she loves them way more than me now... theres a whole room in my parents' house that is full of things from community thrift shops... the couches, the glass table, the little trinkets... we have have a piano bought used off of someone in the next town over...

and everytime i go home, i have to bring an large empty suitcase with me because she sends me back with so many clothes.. i havent bought clothes since my last visit in june (besides the wedding dress and some much needed rain boots). she even bought a lace vintage wedding dress just for fun (didnt fit me).

hehe (sorry if this reply is really long)

rachel box said...

ohhhh one more thing... from reading your blogs... its pretty apparent you hate when people spend a ton of money on thins and just throw them away and whatnot...

but thats kind of an advantage (especially from where i came from in california). people are for the most part well off and i knew a girl who would only wear an outfit once and then never wear it again...

...luckily these people also had garage sales or would donate to goodwill... my mom picked up a china set back when i was still in high school (real porcelain) off a family i knew had a lot of money at a garage sale. it was a full set for 8 (maybe minus 1 cup and a saucer)... $12 is what it cost her.. and shes giving it to me as my wedding china set lol.

Rowena said...

I love thrifting and yardsaling so much. I am starting my list of the things I want to get....and I'm outfitting a whole house from scratch, so it's going to be a lot.

It's not only from a philosophical, economical and ecological standpoint that I find thrifting attractive, but it's also FUN.

The primal thrill of the hunt. The creativity needed to see the beauty in a thing that hasn't been styled within an inch of its life. The flexibility to see new uses for an old thing.

Oh, fun fun fun, I can't wait.

lauren said...

Ooh, I want one of those dispensers. And I don't even have a backyard or porch to host a party.

I really want to find a used yogurt maker. I hate the waste of all those yogurt tubs, but a new yogurt maker seems wasteful too. I am trying to hold out for a used one, but I may lose my resolve.

kadler said...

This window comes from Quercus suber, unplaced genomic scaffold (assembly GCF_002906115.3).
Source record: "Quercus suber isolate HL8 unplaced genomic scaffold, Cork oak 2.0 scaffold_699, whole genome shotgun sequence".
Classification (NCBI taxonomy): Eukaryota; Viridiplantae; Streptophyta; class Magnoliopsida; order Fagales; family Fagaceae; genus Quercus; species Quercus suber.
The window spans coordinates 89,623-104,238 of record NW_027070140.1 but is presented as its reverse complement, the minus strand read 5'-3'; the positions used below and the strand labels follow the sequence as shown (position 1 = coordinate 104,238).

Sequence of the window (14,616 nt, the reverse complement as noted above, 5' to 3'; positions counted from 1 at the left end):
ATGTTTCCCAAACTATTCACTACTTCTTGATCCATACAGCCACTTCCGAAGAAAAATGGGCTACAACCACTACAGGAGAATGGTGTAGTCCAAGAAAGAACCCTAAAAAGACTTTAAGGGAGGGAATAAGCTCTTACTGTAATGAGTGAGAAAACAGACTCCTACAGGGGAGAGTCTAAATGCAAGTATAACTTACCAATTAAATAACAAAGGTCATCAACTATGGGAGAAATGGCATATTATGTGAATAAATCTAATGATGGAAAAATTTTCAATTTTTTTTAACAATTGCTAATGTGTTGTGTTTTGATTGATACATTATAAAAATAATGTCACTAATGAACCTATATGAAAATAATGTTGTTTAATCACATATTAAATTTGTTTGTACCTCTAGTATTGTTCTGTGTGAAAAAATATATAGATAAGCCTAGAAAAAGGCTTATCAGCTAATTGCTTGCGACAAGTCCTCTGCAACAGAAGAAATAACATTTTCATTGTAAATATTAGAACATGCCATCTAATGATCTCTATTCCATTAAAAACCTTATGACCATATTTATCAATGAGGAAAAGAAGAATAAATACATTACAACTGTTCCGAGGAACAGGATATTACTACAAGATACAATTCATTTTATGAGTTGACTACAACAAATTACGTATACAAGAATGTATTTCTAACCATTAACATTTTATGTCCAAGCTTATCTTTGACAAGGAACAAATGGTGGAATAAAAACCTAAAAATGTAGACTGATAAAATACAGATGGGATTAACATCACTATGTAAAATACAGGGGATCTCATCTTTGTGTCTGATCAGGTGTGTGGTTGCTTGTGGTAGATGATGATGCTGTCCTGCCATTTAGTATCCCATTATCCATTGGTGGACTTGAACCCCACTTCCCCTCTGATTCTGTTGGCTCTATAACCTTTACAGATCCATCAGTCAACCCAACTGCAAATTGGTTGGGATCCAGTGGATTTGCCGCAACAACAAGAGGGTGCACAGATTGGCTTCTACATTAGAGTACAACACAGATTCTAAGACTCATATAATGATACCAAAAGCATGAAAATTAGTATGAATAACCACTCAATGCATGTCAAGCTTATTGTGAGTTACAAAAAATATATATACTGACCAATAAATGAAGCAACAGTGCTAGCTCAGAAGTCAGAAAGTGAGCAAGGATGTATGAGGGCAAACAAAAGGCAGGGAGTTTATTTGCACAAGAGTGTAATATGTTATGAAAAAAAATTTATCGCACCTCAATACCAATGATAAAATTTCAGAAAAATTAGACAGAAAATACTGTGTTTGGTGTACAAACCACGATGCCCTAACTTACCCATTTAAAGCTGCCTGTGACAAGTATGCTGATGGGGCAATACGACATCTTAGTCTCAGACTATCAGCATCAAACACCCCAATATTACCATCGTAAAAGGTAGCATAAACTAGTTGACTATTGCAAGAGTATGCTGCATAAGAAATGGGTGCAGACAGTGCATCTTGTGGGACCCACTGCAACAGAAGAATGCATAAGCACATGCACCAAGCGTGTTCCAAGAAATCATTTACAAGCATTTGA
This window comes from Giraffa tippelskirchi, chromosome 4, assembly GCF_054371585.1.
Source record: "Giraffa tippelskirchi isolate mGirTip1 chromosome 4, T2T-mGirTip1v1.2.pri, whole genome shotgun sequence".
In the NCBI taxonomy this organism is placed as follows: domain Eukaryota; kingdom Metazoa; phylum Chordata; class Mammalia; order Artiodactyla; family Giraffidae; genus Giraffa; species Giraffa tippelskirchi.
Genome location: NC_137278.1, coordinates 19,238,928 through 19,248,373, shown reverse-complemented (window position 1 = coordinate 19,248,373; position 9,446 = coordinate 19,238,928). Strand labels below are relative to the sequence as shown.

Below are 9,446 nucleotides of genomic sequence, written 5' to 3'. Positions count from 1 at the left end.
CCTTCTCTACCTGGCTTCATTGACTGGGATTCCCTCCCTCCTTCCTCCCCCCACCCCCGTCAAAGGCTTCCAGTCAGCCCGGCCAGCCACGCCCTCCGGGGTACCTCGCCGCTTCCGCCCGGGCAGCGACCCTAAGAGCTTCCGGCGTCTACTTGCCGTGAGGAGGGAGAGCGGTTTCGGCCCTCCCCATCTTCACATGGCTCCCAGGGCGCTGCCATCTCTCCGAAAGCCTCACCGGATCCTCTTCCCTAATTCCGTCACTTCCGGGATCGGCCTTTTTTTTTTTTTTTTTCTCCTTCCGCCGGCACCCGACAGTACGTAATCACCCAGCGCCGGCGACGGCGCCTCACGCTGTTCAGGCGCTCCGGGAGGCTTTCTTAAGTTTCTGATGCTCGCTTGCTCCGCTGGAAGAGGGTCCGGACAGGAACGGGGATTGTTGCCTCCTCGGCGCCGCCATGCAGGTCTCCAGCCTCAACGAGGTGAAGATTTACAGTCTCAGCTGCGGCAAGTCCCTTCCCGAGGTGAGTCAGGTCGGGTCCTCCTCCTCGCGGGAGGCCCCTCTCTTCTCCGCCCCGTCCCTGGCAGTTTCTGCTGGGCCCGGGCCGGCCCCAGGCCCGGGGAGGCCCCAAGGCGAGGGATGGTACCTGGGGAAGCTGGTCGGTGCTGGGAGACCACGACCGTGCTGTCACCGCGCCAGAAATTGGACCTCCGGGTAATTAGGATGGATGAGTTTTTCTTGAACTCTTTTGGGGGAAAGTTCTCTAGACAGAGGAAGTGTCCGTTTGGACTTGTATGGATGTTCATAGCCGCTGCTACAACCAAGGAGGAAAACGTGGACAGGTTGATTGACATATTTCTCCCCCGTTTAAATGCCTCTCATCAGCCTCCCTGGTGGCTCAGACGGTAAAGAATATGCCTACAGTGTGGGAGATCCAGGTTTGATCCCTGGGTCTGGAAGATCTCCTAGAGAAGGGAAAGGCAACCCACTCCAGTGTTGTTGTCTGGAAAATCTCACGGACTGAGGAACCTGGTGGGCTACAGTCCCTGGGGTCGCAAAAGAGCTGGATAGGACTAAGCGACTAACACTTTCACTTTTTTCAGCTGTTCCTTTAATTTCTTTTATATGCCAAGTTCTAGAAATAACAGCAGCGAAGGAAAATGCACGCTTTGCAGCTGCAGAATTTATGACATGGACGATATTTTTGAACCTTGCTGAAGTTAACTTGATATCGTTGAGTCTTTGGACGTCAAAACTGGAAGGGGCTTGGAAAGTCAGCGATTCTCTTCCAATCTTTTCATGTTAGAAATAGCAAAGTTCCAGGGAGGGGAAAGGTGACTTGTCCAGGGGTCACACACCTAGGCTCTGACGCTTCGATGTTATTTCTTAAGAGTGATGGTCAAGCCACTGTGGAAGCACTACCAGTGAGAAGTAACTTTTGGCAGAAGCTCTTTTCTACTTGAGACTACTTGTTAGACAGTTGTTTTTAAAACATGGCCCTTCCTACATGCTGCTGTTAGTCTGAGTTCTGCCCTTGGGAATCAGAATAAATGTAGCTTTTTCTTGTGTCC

I just wanted to say that "old time schoolhouse" is by far the coolest home decorating theme I've ever heard of.

Sara E. Cotner said...

@ Lauren: Ooh, a yogurt maker!?! I never even heard of such a thing. I'm so immersed in a processed-foods culture that it didn't even occur to me that one could make his/her own yogurt. Thank you for inspiring me to take up a new hobby!

lauren said...

Sara: You can make yogurt without an electrical appliance, but it is a bit trickier. I figure the machine will help me actually make it (plus you can buy ones with multiple small glass containers to make different flavors!)

But, it can be fun to try to make it on your own(with experimenting of course). Here are instructions:

My favorite recipe:

In a thermos:http://bean-sprouts.blogspot.com/2007/11/how-to-make-greek-yogurt.html

In a non-electric doohickey:

Anonymous said...

that is so awesome! i had a travel theme going in my living room, and randomly found an eiffel tower lamp at goodwill and an old leaning tower of pisa (sp?) wine holder. it fit perfectly.

also, i've taken to ebay for some of my wedding needs. since mine is kind of a mini-destination wedding, my plan is to put a beach towel and some sunscreen in the guest rooms for each guest. i think we'll only need about 20, if that, and an initial look at ebay tells me i can get that many for about 30-40 bucks...although i'm waiting until after summer...i, too, have a longer engagement (a year and a half) so i've had plenty of time to plan what i want, it's just a matter of finding it.

btw, save-on-crafts.com is AMAZING.